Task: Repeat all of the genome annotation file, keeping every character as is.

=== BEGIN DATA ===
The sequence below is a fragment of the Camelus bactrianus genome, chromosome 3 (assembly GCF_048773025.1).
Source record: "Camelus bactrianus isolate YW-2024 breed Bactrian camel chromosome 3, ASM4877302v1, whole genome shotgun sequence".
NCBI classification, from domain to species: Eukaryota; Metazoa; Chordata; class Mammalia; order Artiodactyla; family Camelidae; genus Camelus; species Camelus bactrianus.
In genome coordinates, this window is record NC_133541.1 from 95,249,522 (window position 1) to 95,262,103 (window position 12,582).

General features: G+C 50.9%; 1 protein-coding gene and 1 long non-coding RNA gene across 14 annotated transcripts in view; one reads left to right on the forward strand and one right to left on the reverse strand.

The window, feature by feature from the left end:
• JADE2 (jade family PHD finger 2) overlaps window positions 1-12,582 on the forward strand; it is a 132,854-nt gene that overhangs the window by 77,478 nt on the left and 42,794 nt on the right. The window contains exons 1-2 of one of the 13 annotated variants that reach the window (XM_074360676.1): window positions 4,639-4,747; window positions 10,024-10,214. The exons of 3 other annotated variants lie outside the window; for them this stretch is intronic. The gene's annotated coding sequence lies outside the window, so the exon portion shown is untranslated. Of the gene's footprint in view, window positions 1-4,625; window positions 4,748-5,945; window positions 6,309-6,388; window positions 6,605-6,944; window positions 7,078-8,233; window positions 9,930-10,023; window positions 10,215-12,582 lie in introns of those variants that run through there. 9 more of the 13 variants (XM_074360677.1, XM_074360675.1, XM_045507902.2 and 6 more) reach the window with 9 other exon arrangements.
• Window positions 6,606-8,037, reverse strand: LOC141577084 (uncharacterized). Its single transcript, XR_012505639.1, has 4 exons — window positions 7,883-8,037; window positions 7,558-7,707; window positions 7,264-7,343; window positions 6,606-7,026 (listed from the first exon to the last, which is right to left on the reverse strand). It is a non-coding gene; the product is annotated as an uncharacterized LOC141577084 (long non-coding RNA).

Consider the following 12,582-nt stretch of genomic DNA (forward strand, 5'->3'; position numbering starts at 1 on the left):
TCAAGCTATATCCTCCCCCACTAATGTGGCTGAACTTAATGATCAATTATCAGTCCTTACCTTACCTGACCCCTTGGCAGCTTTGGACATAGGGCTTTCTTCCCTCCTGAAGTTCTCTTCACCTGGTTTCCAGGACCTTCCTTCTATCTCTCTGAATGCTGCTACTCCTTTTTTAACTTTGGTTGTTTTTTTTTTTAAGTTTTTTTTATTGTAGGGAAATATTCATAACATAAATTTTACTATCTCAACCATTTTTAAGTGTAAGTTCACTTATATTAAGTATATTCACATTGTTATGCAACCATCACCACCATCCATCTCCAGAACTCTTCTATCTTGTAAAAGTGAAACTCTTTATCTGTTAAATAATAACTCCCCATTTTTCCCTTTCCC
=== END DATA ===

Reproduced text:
The sequence below is a fragment of the Camelus bactrianus genome, chromosome 3 (assembly GCF_048773025.1).
Source record: "Camelus bactrianus isolate YW-2024 breed Bactrian camel chromosome 3, ASM4877302v1, whole genome shotgun sequence".
NCBI classification, from domain to species: Eukaryota; Metazoa; Chordata; class Mammalia; order Artiodactyla; family Camelidae; genus Camelus; species Camelus bactrianus.
In genome coordinates, this window is record NC_133541.1 from 95,249,522 (window position 1) to 95,262,103 (window position 12,582).

General features: G+C 50.9%; 1 protein-coding gene and 1 long non-coding RNA gene across 14 annotated transcripts in view; one reads left to right on the forward strand and one right to left on the reverse strand.

The window, feature by feature from the left end:
• JADE2 (jade family PHD finger 2) overlaps window positions 1-12,582 on the forward strand; it is a 132,854-nt gene that overhangs the window by 77,478 nt on the left and 42,794 nt on the right. The window contains exons 1-2 of one of the 13 annotated variants that reach the window (XM_074360676.1): window positions 4,639-4,747; window positions 10,024-10,214. The exons of 3 other annotated variants lie outside the window; for them this stretch is intronic. The gene's annotated coding sequence lies outside the window, so the exon portion shown is untranslated. Of the gene's footprint in view, window positions 1-4,625; window positions 4,748-5,945; window positions 6,309-6,388; window positions 6,605-6,944; window positions 7,078-8,233; window positions 9,930-10,023; window positions 10,215-12,582 lie in introns of those variants that run through there. 9 more of the 13 variants (XM_074360677.1, XM_074360675.1, XM_045507902.2 and 6 more) reach the window with 9 other exon arrangements.
• Window positions 6,606-8,037, reverse strand: LOC141577084 (uncharacterized). Its single transcript, XR_012505639.1, has 4 exons — window positions 7,883-8,037; window positions 7,558-7,707; window positions 7,264-7,343; window positions 6,606-7,026 (listed from the first exon to the last, which is right to left on the reverse strand). It is a non-coding gene; the product is annotated as an uncharacterized LOC141577084 (long non-coding RNA).

Consider the following 12,582-nt stretch of genomic DNA (forward strand, 5'->3'; position numbering starts at 1 on the left):
TCAAGCTATATCCTCCCCCACTAATGTGGCTGAACTTAATGATCAATTATCAGTCCTTACCTTACCTGACCCCTTGGCAGCTTTGGACATAGGGCTTTCTTCCCTCCTGAAGTTCTCTTCACCTGGTTTCCAGGACCTTCCTTCTATCTCTCTGAATGCTGCTACTCCTTTTTTAACTTTGGTTGTTTTTTTTTTTAAGTTTTTTTTATTGTAGGGAAATATTCATAACATAAATTTTACTATCTCAACCATTTTTAAGTGTAAGTTCACTTATATTAAGTATATTCACATTGTTATGCAACCATCACCACCATCCATCTCCAGAACTCTTCTATCTTGTAAAAGTGAAACTCTTTATCTGTTAAATAATAACTCCCCATTTTTCCCTTTCCC